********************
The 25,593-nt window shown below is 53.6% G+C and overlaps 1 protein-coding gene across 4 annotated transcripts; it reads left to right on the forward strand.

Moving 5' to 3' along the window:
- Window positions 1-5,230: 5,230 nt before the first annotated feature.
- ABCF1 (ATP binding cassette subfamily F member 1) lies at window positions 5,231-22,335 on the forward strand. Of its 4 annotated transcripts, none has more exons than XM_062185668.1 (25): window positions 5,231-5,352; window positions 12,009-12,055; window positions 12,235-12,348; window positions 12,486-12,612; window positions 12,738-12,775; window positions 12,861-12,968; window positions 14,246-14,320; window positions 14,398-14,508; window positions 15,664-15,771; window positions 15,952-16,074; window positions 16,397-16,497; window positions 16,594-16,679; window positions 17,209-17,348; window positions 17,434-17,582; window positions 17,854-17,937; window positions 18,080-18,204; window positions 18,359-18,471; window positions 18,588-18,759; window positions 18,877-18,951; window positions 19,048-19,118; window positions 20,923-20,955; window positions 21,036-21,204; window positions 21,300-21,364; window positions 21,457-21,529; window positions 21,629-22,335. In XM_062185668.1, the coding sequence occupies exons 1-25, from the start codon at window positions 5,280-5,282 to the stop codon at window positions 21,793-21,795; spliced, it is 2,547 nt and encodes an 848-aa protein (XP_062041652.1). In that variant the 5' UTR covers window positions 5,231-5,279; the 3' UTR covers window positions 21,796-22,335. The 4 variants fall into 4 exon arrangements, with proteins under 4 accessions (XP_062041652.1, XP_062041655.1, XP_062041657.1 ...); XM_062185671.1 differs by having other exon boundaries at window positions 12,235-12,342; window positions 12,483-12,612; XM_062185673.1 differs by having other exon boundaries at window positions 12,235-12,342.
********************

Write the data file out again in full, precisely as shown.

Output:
The 25,593-nt window shown below is 53.6% G+C and overlaps 1 protein-coding gene across 4 annotated transcripts; it reads left to right on the forward strand.

Moving 5' to 3' along the window:
- Window positions 1-5,230: 5,230 nt before the first annotated feature.
- ABCF1 (ATP binding cassette subfamily F member 1) lies at window positions 5,231-22,335 on the forward strand. Of its 4 annotated transcripts, none has more exons than XM_062185668.1 (25): window positions 5,231-5,352; window positions 12,009-12,055; window positions 12,235-12,348; window positions 12,486-12,612; window positions 12,738-12,775; window positions 12,861-12,968; window positions 14,246-14,320; window positions 14,398-14,508; window positions 15,664-15,771; window positions 15,952-16,074; window positions 16,397-16,497; window positions 16,594-16,679; window positions 17,209-17,348; window positions 17,434-17,582; window positions 17,854-17,937; window positions 18,080-18,204; window positions 18,359-18,471; window positions 18,588-18,759; window positions 18,877-18,951; window positions 19,048-19,118; window positions 20,923-20,955; window positions 21,036-21,204; window positions 21,300-21,364; window positions 21,457-21,529; window positions 21,629-22,335. In XM_062185668.1, the coding sequence occupies exons 1-25, from the start codon at window positions 5,280-5,282 to the stop codon at window positions 21,793-21,795; spliced, it is 2,547 nt and encodes an 848-aa protein (XP_062041652.1). In that variant the 5' UTR covers window positions 5,231-5,279; the 3' UTR covers window positions 21,796-22,335. The 4 variants fall into 4 exon arrangements, with proteins under 4 accessions (XP_062041652.1, XP_062041655.1, XP_062041657.1 ...); XM_062185671.1 differs by having other exon boundaries at window positions 12,235-12,342; window positions 12,483-12,612; XM_062185673.1 differs by having other exon boundaries at window positions 12,235-12,342.